Why DevOps Is Becoming a Pivotal Factor in New Data Centers

1 - Why DevOps Is Becoming a Pivotal Factor in New Data Centers
2 - Practitioner Tip: Work With Other Teams and Find Ways to Build Empathy
3 - Manager Tip: Build Trust With Your Counterparts on Other Teams
4 - Practitioner Tip: Make Invisible Work Visible
5 - Manager Tip: Encourage Practitioners to Move Between Departments
6 - Practitioner Tip: Learn by Sharing Knowledge
7 - Manager Tip: Create a Climate of Learning
8 - Practitioner Tip: Prepare for Postmortems
9 - Manager Tip: Make It Safe to Fail
10 - Practitioner Tip: Evolve Your Skill Set to Solve Your Most Important Problems
11 - Manager Tip: Make Monitoring a Priority
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Why DevOps Is Becoming a Pivotal Factor in New Data Centers

by Chris Preimesberger

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Practitioner Tip: Work With Other Teams and Find Ways to Build Empathy

Building bridges between teams will increase your understanding of the challenges at every point in the life cycle. As a developer, try to put yourself in the shoes of the operations team: How will they monitor and deploy your software? As an ops person, think about how to help developers get feedback on whether their software will work in production.

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Manager Tip: Build Trust With Your Counterparts on Other Teams

Building trust between teams is the most important thing you can do, and it must be built over time. Trust is built on kept promises, open communication and behaving predictably even in stressful situations. Your teams will be able to work more effectively, and the relationship will signal to the organization that cross-functional collaboration is valued.

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Practitioner Tip: Make Invisible Work Visible

Record what you and your colleagues do to support cross-functional collaboration. If members of the dev and ops teams work together to solve a problem in the development environment, make sure to record and recognize what made that possible: an ops colleague taking an extra on-call shift, or an assistant ordering food for a working session. These are nontrivial contributions and may be required for successful collaboration.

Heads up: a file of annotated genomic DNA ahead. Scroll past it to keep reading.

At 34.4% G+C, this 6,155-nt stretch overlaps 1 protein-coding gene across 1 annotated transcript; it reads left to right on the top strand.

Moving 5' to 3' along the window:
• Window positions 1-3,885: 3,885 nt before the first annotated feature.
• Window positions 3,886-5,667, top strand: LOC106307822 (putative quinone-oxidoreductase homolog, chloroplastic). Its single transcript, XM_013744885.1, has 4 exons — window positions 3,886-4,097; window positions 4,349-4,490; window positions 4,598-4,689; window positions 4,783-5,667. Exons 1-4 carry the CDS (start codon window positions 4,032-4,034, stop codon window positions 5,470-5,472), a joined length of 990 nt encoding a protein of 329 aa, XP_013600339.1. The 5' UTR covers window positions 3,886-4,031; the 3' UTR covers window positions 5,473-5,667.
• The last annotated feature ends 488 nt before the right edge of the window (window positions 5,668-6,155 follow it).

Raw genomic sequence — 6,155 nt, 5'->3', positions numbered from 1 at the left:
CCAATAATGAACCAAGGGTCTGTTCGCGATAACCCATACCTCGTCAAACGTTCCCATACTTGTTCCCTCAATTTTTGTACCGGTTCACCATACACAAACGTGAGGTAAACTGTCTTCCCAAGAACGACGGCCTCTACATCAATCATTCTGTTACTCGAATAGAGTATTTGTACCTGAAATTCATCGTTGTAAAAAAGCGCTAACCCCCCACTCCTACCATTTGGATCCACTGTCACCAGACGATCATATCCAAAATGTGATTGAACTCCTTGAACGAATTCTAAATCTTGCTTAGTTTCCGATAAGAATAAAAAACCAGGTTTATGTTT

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Manager Tip: Encourage Practitioners to Move Between Departments

Admins and engineers may find, as they build their skills, that they're interested in a role in a different department. This sort of lateral move can be valuable to both teams. Practitioners bring valuable information about processes and challenges to their new team, and members of the previous team have a natural point person when reaching out to collaborate.

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Practitioner Tip: Learn by Sharing Knowledge

Hone your skills by teaching them to someone else—by pairing on difficult problems, submitting talks at conferences, writing blog posts or just reaching out when you see someone struggling with a task you've mastered.

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Manager Tip: Create a Climate of Learning

Learning often happens outside of formal education. Ensure that your team has the resources to engage in informal learning and the space to explore ideas. Some companies, such as 3M and Google, have famously set aside a portion of time (15 percent and 20 percent, respectively) for focused free-thinking and exploration of side projects.

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Practitioner Tip: Prepare for Postmortems

An important part of a learning climate is effective, blameless postmortems. This type of post-event analysis identifies the actions you and your team can take to improve, and to incrementally learn from failures. Prioritize root cause analysis after an outage, and make sure to provide a detailed log of actions taken and effects observed, without fear of punishment or retribution. Learn how to participate in the postmortem without taking it personally, and don't level personal criticism at anyone. Remember, postmortems make your service better.

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Manager Tip: Make It Safe to Fail

If failure is punished, people won't try new things. Treating failures as opportunities to learn and holding blameless postmortems to work out how to improve processes and systems help people feel comfortable taking (reasonable) risks, and help create a culture of innovation.

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Practitioner Tip: Evolve Your Skill Set to Solve Your Most Important Problems

Focus on learning new skills that help you overcome the big challenges. If you don't know how to program, make it a priority to learn. If you already have some skills, learn a new language, framework or library. Spend your time writing code to solve problems, instead of just gluing together vendor solutions with fragile scripts. Make sure you understand the theory behind the software you're using before you implement it.

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Manager Tip: Make Monitoring a Priority

Refine your infrastructure and application monitoring system, make sure you're collecting information on the right services and then put that information to good use. The visibility and transparency yielded by effective monitoring are invaluable. Proactive monitoring was strongly related to performance and job satisfaction in Puppet Labs' survey, and it is a key part of a strong technical foundation.

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